Oxford University has pledged to provide bursaries, accommodation, and unlimited counselling to students who are estranged from their families, following a campaign by the Oxford SU.
As part of the Stand Alone pledge, Oxford will offer bursaries of up to £7,200 a year to help estranged students meet the costs of living and will lift all caps on counselling services. The University also pledged to provide them with vacation accommodation and, where possible, to house them with other students to minimise isolation.
Only students who are registered as estranged with the Student Loans Company (SLC) will qualify for the full bursary. According to the SU, 17 students at Oxford are recorded as ‘legally estranged’ by the SLC, although they estimate the figure could be as many as 200 based on comparisons with other similar institutions.
The reliance of current schemes on SLC registration was previously criticised by the SU due to difficulties involved in providing adequate proof of estrangement. The SU also pointed out that a student cannot declare their estranged status on platforms such as Ucas.
Those who are determined by the University to be estranged, but who are not registered with the SLC, can apply for a living cost supplement of up to £3,000 a year.
One estranged student told Cherwell: “If they’re taking such a narrow definition of estrangement I can’t really see it being an effective policy. By giving those who don’t fit in the definition significantly less funding than those who do, they might actually increase the stigma around asking for help. It makes it seem like if you don’t tick a certain box, your problems matter less.
“Setting a minimum household income level seems a bit counter-productive, and doesn’t help estranged students whose family are outright refusing to give financial support.”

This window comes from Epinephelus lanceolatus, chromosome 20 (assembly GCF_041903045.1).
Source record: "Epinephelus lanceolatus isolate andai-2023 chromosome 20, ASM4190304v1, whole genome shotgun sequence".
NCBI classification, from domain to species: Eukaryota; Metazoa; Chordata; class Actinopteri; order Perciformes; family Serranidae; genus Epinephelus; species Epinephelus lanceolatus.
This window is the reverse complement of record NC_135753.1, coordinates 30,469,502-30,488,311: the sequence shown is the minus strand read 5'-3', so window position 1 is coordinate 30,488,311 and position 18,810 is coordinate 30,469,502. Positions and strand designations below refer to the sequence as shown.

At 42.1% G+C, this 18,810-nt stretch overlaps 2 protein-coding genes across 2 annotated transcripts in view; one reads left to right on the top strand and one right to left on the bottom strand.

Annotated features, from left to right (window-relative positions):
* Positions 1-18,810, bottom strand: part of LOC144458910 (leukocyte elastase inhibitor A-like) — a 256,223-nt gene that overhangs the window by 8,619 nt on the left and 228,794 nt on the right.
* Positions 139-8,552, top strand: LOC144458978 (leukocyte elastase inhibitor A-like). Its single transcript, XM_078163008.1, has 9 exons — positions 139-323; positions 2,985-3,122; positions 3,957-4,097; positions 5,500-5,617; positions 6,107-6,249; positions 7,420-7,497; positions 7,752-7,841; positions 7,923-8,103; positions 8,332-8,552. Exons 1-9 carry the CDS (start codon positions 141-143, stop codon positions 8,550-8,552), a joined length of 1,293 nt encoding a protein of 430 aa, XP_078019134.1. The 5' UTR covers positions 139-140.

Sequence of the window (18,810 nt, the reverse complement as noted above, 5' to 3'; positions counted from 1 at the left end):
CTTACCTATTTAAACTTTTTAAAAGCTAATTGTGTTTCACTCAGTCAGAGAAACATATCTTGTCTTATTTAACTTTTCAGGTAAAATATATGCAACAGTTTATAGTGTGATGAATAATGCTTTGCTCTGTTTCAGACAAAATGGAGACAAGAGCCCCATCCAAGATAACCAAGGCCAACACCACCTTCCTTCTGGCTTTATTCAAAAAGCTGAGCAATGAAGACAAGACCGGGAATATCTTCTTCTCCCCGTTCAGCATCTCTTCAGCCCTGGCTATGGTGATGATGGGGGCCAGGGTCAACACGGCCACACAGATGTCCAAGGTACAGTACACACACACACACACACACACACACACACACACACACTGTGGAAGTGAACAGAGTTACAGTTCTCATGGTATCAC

Students with a household income of over £27,000 a year will also be restricted to the reduced supplement, despite not receiving any parental financial support.
The SU welfare and equal opportunities officer Ellie Macdonald described the announcement as “fantastic”, saying:
“In the summer Oxford SU undertook a research project to understand what issues estranged students faced at the University of Oxford. We were overwhelmed by the response of students who for the first the time shone a light onto their university experiences here.
“This report produced recommendations that we will be working with the collegiate university to meet in the next two years.”
In its earlier report, the SU had heavily criticised existing financial support for its reliance on the SLC definition, which requires that the individual not to have had contact with their parents for twelve months prior to the start of their course.
The same report noted that many students do not cut off contact with their family until they are already at university, rendering them illegible for official estranged status.
One student interviewed described being forced to maintain contact with an abusive family out of concern that they would not qualify as legally estranged if they cut off contact whilst already at university.
The SU report stated: “All of the participants who answered the question ‘If you are not financially and/or physically estranged from your parents, is that because it would be dangerous to be in that position either emotionally and/or financially?’ answered yes, with different reasons ranging from fear of physical violence, to emotional abuse.
“Many estranged students have not told their parents of their estrangement and will just be living apart from them with no contact. Because of the (potentially) extreme repercussions, it is clear that many students are not able to declare themselves estranged and gain help from student finances.”
According to Stand Alone, finding the proof required to fit the legal definition of estrangement is the most common complaint for estranged students trying to access finance. The SU estimated that the SLC definition underestimates the extent of estrangement at Oxford by a factor of 12 to 1.
Oxford and Cambridge are the eighth and ninth Russell Group universities to take the pledge. The Vice-Chancellor has invited estranged students to tea, “to discuss their experiences of estrangement and how the university can help them further.”